Crash Course

Body and Collision Repair Tips



  • Your car is the second largest investment you’re likely to make. Preserve its value and your safety by having it repaired professionally.
  • Never drive a car that could be unsafe because of damages.
  • Some insurance companies may want you to visit their drive-in claims center before having your car repaired. You can do this, or you may leave your car at our shop and ask that the insurance company inspect the car here.
  • You are not required by law to obtain more than one estimate or appraisal.
  • You have the right to go to the repair shop of your choice. Your insurance company cannot require you to go to a particular shop.




















Q: Can I take my car to the repair shop of my choice?

A: You have the legal right to choose a repair shop to fix your vehicle. When reporting your claim, immediately let your insurer know which shop you’d like to repair your vehicle. Your insurer should not attempt to influence your decision regarding where to have your vehicle repaired and is obligated to cover the reasonable costs of repairing your vehicle to its pre-accident condition no matter where you have it repaired.



Q: Am I responsible for obtaining more than one estimate?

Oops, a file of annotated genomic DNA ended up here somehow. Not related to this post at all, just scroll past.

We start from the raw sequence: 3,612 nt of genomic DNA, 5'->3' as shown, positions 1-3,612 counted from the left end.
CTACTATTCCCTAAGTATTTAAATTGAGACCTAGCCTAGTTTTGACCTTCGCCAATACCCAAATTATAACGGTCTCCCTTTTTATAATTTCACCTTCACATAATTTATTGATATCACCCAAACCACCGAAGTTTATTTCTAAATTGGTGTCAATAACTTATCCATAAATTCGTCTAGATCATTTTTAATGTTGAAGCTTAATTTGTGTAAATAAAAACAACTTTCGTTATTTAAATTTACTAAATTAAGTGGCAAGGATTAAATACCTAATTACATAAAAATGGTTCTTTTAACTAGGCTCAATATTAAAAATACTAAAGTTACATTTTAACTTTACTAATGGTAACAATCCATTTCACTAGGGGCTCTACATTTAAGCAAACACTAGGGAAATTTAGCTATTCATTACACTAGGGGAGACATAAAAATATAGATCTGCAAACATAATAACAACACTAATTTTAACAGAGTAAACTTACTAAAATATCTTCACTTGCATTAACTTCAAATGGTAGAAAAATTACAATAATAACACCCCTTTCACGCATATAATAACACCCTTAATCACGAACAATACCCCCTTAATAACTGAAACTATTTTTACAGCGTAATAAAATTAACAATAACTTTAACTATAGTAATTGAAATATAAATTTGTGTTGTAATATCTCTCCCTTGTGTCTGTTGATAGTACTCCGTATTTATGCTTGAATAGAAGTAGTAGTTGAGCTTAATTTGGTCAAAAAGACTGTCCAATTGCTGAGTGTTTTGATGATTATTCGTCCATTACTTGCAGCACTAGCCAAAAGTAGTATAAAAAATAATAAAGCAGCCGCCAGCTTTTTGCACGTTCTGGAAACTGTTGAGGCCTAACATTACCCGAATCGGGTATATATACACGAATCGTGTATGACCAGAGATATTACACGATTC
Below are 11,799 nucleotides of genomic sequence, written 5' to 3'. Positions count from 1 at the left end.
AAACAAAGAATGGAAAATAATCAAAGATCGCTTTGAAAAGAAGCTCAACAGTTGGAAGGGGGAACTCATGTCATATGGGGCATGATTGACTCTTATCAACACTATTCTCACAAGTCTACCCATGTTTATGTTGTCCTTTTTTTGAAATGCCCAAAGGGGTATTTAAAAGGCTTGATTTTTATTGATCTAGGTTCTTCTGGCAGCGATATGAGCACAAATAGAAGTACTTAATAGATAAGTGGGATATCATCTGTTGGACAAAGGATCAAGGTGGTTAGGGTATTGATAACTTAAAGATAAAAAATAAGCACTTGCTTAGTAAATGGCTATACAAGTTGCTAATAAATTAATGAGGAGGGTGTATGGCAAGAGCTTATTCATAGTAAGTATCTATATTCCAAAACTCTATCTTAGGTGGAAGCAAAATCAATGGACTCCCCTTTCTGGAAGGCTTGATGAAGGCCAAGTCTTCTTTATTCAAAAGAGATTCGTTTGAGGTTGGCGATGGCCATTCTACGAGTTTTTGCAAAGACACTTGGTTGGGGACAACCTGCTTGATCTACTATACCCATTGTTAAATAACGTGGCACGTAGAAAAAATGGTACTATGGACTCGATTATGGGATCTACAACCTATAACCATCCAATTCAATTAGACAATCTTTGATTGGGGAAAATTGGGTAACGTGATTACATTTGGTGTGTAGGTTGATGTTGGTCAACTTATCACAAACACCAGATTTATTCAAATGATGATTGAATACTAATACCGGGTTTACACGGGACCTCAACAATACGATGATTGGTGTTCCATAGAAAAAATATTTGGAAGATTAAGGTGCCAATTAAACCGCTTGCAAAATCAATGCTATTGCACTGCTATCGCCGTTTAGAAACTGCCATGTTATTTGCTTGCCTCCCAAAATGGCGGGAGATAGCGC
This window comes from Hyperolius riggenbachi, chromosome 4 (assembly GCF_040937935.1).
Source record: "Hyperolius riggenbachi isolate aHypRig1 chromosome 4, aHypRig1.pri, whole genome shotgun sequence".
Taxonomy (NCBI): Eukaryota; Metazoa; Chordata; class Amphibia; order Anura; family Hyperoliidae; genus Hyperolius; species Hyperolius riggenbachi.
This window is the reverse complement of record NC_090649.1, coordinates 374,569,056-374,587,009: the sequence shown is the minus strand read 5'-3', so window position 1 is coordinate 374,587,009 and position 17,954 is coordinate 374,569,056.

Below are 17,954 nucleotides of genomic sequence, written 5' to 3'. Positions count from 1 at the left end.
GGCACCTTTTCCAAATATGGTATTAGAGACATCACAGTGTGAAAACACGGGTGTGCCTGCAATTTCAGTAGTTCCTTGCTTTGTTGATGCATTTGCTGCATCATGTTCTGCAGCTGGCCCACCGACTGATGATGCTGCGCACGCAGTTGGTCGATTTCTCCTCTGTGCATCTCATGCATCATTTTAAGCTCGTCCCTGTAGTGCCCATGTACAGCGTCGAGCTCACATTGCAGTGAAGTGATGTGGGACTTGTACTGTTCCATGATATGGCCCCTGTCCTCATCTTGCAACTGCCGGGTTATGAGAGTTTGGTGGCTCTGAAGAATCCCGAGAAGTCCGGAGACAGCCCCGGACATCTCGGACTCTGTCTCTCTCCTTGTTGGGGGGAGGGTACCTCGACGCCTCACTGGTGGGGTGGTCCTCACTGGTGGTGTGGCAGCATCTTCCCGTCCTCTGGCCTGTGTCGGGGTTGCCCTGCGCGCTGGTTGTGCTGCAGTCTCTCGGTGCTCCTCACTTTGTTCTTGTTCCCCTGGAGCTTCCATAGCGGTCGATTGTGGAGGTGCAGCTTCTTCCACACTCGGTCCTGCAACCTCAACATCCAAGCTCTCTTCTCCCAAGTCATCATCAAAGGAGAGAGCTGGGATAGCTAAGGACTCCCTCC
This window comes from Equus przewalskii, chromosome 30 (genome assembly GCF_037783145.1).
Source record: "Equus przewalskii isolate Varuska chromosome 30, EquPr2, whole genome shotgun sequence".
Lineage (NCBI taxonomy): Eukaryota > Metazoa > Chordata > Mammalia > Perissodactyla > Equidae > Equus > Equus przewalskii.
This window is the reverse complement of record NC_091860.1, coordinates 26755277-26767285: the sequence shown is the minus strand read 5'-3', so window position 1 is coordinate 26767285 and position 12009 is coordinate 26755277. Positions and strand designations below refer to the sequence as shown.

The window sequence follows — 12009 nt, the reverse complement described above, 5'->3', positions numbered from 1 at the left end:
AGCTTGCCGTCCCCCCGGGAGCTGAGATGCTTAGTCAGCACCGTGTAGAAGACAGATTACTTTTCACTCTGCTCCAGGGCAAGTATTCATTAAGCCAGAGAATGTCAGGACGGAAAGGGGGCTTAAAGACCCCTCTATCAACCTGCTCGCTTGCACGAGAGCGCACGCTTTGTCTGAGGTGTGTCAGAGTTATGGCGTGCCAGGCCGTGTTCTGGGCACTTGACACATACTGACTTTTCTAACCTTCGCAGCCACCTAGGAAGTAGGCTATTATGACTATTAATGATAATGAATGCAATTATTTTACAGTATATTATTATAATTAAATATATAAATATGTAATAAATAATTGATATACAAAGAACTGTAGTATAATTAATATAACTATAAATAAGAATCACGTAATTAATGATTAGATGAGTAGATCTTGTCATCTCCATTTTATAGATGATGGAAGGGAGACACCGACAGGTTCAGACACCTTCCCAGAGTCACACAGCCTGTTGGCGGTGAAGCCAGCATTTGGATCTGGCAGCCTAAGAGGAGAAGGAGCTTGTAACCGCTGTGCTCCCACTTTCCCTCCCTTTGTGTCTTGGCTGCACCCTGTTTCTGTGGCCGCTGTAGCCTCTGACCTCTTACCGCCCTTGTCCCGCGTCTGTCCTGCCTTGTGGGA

A: Your insurance company may require more than one estimate before settling your claim. Multiple estimates help insurers determine the extent of your loss and prevent fraudulent claims.



Q: Can I have my vehicle repaired with original equipment parts … and will the insurance company pay for them?

A: If parts are being replaced on your damaged vehicle, your insurance company is required to pay for original equipment (OE) parts, unless you agree to aftermarket parts (parts not made by your vehicle’s manufacturer). However, your insurance company is only responsible for restoring your vehicle to the way it was before it was damaged. If your vehicle was not new at the time of the loss, the insurer does not have to pay for new OE parts. They must pay for parts of “like kind and quality” (OE parts of comparable age and condition). If you request new OE parts on an older vehicle, you may have to pay the difference.